In 1991 LOCUST FUDGE was founded by Schneider (a.k.a. Dirk Dresselhaus of Schneider TM, Angel, ex-Hip Young Things etc.) and Krite (a.k.a. Christopher Uhe, ex-Speed Niggs, ex-Sharon Stoned, ex-Floor etc.). The two of them had met on different occasions when both of their rather noisy indie rock outfits HIP YOUNG THINGS and SPEED NIGGS appeared on the same bill. Pretty soon they decided to play acoustic versions of their bands’ semi-hits to ignorant audiences of passers-by on the streets of Schneider’s home town Bielefeld. What started as a good reason to hang out and have a couple of drinks together soon draw the attention of Reinhard Holstein, CEO of Glitterhouse Records, a fine German company that was operating the European business for Seattle’s Sub Pop label, home to the likes of Nirvana, Mudhoney and others who were just about to define a new hype soon to be called Grunge. Holstein encouraged LOCUST FUDGE to record an album for his label. Their debut album „Flush“ was released in 1992, receiving widespread media coverage all over Europe. After touring as a duo for quite a while, Schneider and Krite recorded their ground-breaking follow-up „Royal Flush“ in 1994, a milestone of lofi-glam-folk to this very day. The album’s delicate arrangements demanded a somewhat bigger live sound, and thus the 5-piece LOCUST FUDGE BAND was formed to go on the road with the new material. After extensive touring throughout Europe LOCUST FUDGE released the EP „Business Express“ in 1996. A year later Schneider and Krite decided to kick back a little; LOCUST FUDGE have been pretty lazy ever since. Although they never split up (in fact, they decided to observe the market instead of getting involved), there seems to have been very little activity over the last decades, the last vital sign being a song entitled „Cannibal Man“, their contribution to „Perverted by Mark E. – A Tribute to The Fall“ by ZickZack. Random appearances on stages in Berlin and elsewhere over the last years have fueled the rumors of LOCUST FUDGE coming back to the surface at some point in the 21st century, being neither confirmed nor denied so far.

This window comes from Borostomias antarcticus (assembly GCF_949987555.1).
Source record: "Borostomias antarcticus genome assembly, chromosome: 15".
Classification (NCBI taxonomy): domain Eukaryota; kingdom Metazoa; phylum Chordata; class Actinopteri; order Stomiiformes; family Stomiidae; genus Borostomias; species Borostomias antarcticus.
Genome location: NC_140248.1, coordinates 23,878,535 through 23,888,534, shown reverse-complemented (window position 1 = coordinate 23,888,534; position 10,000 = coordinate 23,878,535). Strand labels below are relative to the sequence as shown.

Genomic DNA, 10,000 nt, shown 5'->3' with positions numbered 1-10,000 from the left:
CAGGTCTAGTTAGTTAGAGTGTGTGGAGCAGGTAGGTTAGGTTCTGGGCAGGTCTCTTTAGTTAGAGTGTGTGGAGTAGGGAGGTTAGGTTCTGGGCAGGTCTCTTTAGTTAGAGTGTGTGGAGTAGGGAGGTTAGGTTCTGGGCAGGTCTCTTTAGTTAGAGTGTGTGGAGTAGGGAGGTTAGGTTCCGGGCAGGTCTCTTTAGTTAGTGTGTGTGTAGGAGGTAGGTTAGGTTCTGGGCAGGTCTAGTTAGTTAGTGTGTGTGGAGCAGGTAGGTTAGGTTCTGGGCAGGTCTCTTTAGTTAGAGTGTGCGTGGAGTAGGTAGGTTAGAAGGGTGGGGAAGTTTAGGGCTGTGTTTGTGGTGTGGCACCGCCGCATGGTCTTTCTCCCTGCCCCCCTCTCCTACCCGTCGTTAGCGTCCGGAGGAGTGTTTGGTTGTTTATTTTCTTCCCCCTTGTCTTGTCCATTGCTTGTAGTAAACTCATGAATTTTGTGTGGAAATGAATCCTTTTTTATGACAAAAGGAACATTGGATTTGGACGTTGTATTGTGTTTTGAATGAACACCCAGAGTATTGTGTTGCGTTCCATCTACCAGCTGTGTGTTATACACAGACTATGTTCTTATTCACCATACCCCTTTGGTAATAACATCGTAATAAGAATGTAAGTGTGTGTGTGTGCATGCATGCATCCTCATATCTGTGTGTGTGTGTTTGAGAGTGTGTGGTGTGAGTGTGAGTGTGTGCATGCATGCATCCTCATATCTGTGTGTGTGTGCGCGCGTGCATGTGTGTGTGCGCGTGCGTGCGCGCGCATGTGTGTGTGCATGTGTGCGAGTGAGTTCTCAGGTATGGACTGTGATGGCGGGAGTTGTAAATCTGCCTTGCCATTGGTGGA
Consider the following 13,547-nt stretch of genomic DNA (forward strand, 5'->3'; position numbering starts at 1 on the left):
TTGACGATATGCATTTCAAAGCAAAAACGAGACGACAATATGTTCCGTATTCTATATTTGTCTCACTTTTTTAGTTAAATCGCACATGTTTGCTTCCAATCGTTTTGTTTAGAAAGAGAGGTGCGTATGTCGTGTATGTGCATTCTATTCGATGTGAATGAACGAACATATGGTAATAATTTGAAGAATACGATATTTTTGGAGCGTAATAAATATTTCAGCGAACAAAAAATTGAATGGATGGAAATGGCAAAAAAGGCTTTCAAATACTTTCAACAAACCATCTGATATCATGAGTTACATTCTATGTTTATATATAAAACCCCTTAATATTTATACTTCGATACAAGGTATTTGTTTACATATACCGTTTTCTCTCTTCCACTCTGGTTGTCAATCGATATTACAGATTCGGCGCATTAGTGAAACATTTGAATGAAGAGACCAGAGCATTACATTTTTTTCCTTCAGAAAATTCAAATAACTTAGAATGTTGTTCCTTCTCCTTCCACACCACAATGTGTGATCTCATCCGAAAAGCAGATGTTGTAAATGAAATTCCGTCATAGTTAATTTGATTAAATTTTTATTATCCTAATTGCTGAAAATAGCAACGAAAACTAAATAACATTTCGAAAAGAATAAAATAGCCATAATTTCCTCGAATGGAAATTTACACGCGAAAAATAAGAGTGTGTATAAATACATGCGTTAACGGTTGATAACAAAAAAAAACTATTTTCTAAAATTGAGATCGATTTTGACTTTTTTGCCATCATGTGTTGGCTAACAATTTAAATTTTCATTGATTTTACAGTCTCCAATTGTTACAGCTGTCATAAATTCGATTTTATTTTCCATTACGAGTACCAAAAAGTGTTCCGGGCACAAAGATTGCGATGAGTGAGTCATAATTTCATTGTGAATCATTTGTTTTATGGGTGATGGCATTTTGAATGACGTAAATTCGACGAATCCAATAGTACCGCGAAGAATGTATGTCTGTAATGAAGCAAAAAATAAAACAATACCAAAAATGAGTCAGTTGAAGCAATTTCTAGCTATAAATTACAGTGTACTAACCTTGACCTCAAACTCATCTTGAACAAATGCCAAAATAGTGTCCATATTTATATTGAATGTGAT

Rembert Stiewe (Glitterhouse Records):